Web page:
China’s image in the United States is taking a beating. The latest Pew Global Attitudes poll, released June 13, indicates that just 40 percent of Americans have a favorable opinion of China, down 11 points from last year to the lowest grade since 2008.
The Pew results show a continuation of negative views reported in February by Gallup and ABC News/Washington Post(PDF). Gallup found that 56 percent of Americans viewed China unfavorably—the most negative rating in more than 10 years—and nearly 25 percent thought of China as America’s greatest enemy (only Iran was named more often).
A few days after Gallup conducted its survey, ABC News/Washington Post asked Americans whether they had “a favorable or unfavorable impression of China.” Again, more than half of the responses were negative: 52 percent were “unfavorable,” while 37 percent were “favorable.”
A slew of polls indicate that Americans see China as an economic threat and believe that bilateral trade has caused a loss of American jobs. There is also unease about China’s military buildup. No major polls have been taken on American views of China’s human rights record, but given the barrage of negative news—self-immolations in Tibet, long prison sentences for dissident writers, the “suicide” of democracy advocate Li Wangyang (李旺阳), and the furor over forced abortions—it is almost certainly bad.
US presidential candidate Mitt Romney has called for the United States to play “a strong role in urging reform in China and supporting those fighting for the freedoms we enjoy.” The polls explain much of Romney’s full-bore attack on Chinese economic, military, and human rights policies. In a February 16 op-ed in The Wall Street Journal—timed to coincide with President Barack Obama’s meeting with Vice President, and presumed next president, Xi Jinping in the White House—the Republican candidate calls the country a “prosperous tyranny” and repeats the mantra that he will declare China a currency manipulator on “day one of [his] presidency.” Romney campaign operatives are convinced that his attacks on China, which his opponents in the primaries generally eschewed, enabled the former Massachusetts governor to eke out narrow wins in Ohio and Michigan.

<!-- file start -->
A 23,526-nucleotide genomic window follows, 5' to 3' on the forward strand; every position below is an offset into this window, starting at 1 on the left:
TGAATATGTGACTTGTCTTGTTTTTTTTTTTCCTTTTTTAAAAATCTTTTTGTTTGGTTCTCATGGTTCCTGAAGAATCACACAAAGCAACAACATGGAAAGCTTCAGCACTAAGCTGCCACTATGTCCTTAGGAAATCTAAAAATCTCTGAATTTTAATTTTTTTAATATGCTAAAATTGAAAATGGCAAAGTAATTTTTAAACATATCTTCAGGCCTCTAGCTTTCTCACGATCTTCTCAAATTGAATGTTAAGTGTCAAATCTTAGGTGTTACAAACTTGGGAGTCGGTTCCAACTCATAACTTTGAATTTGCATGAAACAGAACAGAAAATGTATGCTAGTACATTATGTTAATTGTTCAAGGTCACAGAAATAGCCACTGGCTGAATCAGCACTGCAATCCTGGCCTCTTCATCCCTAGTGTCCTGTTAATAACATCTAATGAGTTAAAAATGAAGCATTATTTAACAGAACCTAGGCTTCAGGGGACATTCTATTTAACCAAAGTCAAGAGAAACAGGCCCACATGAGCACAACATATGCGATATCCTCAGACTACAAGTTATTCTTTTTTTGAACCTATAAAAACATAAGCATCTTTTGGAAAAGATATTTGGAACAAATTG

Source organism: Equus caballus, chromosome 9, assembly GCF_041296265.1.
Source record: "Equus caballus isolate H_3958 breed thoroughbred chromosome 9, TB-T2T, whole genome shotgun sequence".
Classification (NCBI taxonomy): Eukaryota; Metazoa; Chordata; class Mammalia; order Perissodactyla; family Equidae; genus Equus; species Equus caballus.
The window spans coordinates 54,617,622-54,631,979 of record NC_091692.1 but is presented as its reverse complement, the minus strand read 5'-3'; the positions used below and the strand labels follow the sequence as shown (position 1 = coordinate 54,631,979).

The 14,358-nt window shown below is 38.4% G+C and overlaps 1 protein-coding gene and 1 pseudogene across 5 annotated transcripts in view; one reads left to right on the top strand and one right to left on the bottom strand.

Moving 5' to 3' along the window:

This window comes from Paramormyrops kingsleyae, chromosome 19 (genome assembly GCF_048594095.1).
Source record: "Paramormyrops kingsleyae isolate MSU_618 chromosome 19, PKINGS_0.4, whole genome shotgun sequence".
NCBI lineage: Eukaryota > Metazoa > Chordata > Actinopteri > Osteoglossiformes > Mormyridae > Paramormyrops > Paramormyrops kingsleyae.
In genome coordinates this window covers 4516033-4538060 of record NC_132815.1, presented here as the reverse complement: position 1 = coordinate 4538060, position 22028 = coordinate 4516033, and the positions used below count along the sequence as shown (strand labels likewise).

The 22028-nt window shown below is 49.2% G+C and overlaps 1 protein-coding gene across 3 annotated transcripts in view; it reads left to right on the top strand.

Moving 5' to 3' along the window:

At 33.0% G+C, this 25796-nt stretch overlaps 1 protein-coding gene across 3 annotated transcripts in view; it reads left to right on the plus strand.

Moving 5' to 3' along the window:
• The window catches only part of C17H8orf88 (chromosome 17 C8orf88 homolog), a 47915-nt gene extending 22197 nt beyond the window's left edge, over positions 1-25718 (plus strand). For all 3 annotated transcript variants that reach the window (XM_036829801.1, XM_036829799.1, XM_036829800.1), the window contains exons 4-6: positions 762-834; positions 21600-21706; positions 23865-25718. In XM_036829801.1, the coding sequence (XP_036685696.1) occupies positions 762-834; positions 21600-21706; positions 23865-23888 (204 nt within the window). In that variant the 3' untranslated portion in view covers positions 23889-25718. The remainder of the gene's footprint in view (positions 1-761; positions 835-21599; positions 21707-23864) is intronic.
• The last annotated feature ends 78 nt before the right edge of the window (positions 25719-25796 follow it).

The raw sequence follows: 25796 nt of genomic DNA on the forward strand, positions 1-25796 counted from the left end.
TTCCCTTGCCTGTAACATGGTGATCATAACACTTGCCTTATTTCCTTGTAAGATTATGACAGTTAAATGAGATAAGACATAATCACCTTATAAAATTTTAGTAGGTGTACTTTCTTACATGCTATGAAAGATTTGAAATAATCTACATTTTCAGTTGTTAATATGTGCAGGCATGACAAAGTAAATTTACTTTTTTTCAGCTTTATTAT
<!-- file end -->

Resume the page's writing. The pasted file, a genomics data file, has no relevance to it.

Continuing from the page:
But Romney’s rhetoric on China doesn’t match his record. As a senior executive at Bain Capital, governor of Massachusetts, and chairman of the 2002 Winter Olympics, Romney extolled the value of engaging the country and rejected calls to ban China from the games as punishment for its human rights record.
China’s leaders are well aware that US politicians tend to take a harder line while campaigning than they do in office, but the Chinese may have decided not to take any chances. Informed sources in Beijing say that the main reason the Chinese government let self-taught lawyer and rights advocate Chen Guangcheng (陈光诚) leave China with his family was to hand a diplomatic victory to the Obama administration. (The day Chen left the American Embassy for an uncertain fate in a Chinese hospital was described by Romney as “a day of shame” for the Obama administration and “a dark day for freedom.”) Whether China’s forbearance will extend to the mooted sale of advanced F-16 C/D fighters to Taiwan—something Obama could well approve as a job-creating measure—remains to be seen.